What is Hypothermia?
Hypothermia is a condition where the body gets too cold. A body temperature below 96 degrees may seem like just a couple of degrees below a normal temperature of 98.6 degrees, but it can be dangerous.
What are the symptoms?
When you think about being cold, you probably think of shivering. That is one thing the body does when it gets cold. It is one way the body warms itself back up again. So how can you tell if someone has hypothermia?
- Watch out for the “umbles”: Stumbles, Mumbles, Fumbles and Grumbles; these show how the cold is affecting a person’s muscles and nerves.
- Other changes you might notice are:
- Confusion or sleepiness
- Slowed, slurred speech or shallow breathing
- Weak pulse or low blood pressure
- A lot of shivering, or no shivering because of stiffness in the arms and legs
- Slow reactions because of not being able to control body movements as well as usual
What things put me at risk?
If you have water on your skin, you can lose body heat as much as 25 times faster. Stay Dry=Stay Alive!
If you are in a cold room or outside, your body heat will blow away more quickly as well. The clothes you wear can make you colder or help keep you warm. Tight clothes may not let your blood flow freely, which can make you lose body heat. Several layers of loose clothes will trap warm air between them and help keep you warm.
If you don’t eat well, you might have less fat under your skin. Fat can protect your body by keeping the heat inside. Make sure you are eating enough of the right food to keep you at a healthy weight.
Changes in your body as you get older might make it harder to feel when you are getting cold. It may also get harder for your body to warm itself. Always be aware of how cold it is around you.
Illnesses like diabetes, hyperthyroidism, and some skin problems may also make it harder for the body to keep or get warm. Arthritis, Parkinson’s, memory problems, strokes and paralysis can make it difficult to move around and stay warm. Medicines may also affect how your body reacts to the cold. If you take medication for high blood pressure, nervousness, depression or sleeping disorder, and you have trouble keep warm, check with your doctor.
Drinks with alcohol or caffeine can make you lose body heat faster. Avoid drinking alcohol before bedtime when it gets colder both inside and outside. Smoking also can cause your body to lose heat.
Living in a colder house or apartment can lead to illness. Set your thermostat for at least 68 to 70 degrees. If your home loses power, try to stay with a relative or a friend.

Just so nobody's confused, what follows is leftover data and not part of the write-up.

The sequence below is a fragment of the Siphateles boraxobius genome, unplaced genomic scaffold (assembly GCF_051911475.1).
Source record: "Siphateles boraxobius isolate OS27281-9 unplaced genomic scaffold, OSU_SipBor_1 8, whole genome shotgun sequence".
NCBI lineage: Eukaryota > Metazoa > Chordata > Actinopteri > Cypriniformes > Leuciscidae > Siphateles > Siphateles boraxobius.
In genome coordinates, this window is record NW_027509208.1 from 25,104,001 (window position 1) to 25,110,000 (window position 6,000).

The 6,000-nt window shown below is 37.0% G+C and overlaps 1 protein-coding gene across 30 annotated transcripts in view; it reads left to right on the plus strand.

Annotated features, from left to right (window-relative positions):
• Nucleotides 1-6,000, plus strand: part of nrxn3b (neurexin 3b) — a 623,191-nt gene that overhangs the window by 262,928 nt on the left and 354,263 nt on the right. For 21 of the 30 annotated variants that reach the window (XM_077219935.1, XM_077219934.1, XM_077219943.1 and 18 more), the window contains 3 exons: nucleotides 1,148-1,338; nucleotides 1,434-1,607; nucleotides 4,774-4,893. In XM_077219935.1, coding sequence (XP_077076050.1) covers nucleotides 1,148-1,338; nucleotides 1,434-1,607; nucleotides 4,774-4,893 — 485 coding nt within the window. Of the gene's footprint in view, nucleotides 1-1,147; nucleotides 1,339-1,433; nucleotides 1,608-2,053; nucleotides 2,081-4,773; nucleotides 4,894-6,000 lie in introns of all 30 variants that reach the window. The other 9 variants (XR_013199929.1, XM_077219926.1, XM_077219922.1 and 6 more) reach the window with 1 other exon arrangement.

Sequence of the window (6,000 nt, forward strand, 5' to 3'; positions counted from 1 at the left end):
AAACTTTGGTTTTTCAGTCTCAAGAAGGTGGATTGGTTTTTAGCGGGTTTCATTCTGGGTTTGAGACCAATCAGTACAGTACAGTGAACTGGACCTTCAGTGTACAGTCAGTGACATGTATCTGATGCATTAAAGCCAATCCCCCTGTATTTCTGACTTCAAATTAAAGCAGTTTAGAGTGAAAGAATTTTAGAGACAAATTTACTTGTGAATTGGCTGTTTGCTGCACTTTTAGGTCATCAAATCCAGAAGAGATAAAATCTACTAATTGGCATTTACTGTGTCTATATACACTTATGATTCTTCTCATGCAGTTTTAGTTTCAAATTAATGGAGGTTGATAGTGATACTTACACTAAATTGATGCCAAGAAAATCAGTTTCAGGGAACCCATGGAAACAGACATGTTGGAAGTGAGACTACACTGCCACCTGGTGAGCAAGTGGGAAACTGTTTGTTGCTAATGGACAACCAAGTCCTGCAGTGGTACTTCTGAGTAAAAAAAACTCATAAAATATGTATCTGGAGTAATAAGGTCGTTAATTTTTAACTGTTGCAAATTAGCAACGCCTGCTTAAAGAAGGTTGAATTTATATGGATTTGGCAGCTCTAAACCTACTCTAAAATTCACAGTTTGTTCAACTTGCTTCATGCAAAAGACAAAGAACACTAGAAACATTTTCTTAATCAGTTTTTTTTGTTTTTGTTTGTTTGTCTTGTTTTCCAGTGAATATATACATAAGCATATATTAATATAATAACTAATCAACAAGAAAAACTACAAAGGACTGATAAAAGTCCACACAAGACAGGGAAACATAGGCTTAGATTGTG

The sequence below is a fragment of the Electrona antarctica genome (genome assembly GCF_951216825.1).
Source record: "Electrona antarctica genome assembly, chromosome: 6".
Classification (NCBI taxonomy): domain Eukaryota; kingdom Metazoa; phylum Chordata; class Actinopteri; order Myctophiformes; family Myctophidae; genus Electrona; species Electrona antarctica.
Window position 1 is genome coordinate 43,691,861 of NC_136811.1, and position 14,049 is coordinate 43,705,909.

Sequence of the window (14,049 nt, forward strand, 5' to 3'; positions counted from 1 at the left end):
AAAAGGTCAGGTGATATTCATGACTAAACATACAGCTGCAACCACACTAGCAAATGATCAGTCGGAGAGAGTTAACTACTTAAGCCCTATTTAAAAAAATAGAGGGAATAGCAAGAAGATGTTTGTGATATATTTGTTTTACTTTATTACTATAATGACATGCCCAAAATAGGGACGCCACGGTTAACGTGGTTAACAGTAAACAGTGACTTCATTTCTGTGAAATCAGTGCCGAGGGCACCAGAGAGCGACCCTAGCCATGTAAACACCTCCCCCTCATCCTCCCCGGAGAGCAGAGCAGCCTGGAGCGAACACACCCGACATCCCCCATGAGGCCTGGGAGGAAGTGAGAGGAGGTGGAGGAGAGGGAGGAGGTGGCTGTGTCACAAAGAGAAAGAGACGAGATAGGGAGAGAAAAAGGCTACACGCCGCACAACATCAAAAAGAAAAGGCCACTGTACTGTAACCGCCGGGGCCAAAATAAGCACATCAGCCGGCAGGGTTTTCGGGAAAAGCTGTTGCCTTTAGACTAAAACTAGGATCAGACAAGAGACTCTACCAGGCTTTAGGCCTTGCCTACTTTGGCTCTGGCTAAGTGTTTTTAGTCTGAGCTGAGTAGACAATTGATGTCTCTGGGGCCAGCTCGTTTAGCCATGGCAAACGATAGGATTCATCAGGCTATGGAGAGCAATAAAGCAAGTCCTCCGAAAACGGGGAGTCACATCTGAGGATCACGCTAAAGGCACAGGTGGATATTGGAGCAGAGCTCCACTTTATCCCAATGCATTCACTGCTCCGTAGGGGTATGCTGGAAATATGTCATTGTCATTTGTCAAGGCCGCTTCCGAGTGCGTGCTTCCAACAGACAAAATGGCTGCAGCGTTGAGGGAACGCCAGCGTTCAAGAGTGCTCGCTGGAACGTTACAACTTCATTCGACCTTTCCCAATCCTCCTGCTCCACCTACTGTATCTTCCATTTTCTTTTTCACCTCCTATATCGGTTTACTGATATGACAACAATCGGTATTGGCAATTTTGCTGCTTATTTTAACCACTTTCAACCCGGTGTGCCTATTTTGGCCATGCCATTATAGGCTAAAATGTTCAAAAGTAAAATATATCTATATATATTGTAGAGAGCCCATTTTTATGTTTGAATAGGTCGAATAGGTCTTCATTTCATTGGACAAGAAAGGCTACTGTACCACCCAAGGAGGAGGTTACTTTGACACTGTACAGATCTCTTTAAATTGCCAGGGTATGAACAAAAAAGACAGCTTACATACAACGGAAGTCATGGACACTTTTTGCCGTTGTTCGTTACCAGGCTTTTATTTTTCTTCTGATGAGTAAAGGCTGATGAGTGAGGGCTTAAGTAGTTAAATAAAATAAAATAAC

- Avoid using space heaters; some types are fire hazards.
- If you do use a space heater
- Make sure it has been approved by a recognized testing laboratory.
- Choose the right size heater for the space you are heating.
- Keep anything that might catch fire away from the space heater.
- Keep the door to the rest of the house open for good airflow.
- Turn the heater off when you leave the room or go to bed.
- Make sure your smoke alarms and carbon monoxide detectors are working.
- Keep the right type of fire extinguisher nearby.
How do I treat Hypothermia?
If you notice hypothermia when it first starts to set in, add extra layers of dry clothing, try to get the person moving around more, and get out of the cold. It is also good to drink warm or hot liquids (like caffeine-free teas or soups, but avoid coffee or tea with caffeine) and eat. Body to body contact or another heat source can warm up the body.
If you think a person has severe hypothermia, get them to an Emergency Room or call 911. If you can not get to an Emergency Room right away or have to wait for an ambulance:
- Make sure he or she is dry. Any moisture on the skin can cause more heat loss.
- Use multiple sleeping bags or wool blankets or clothing to wrap the person and keep from losing more heat. The goal is first to stop the temperature drop and then start re-warming afterwards.
- Allow the person to urinate before wrapping him or her. The body will use more heat keeping a full bladder warm than it will to protect vital organs.
- Warm sugar water may be given to the person; if a person has severe hypothermia, his or her stomach has shut down and will not process solid food, but it can absorb sugar and warm water. Watered-down Jell-O (not full strength) may also be given to the person.
- Heat packs, hot water bottles, or warm compresses should be applied to the neck, armpits, and groin. A lot of blood pumps through these areas, and the person will warm up faster and safer by warming the blood there.
- Be careful to warm these areas first; if you warm the arms and legs first, the cold blood that has been sitting in those areas may rush to the rest of the body, and that is very dangerous.
As always, the best treatment is prevention. If at any time you discover a cold injury, stop and re-warm that area unless doing so puts you at greater risk. A “buddy system” is also useful, as you can watch each other’s faces, cheeks or ears for signs of cold injuries. Be aware, be safe, and keep warm.
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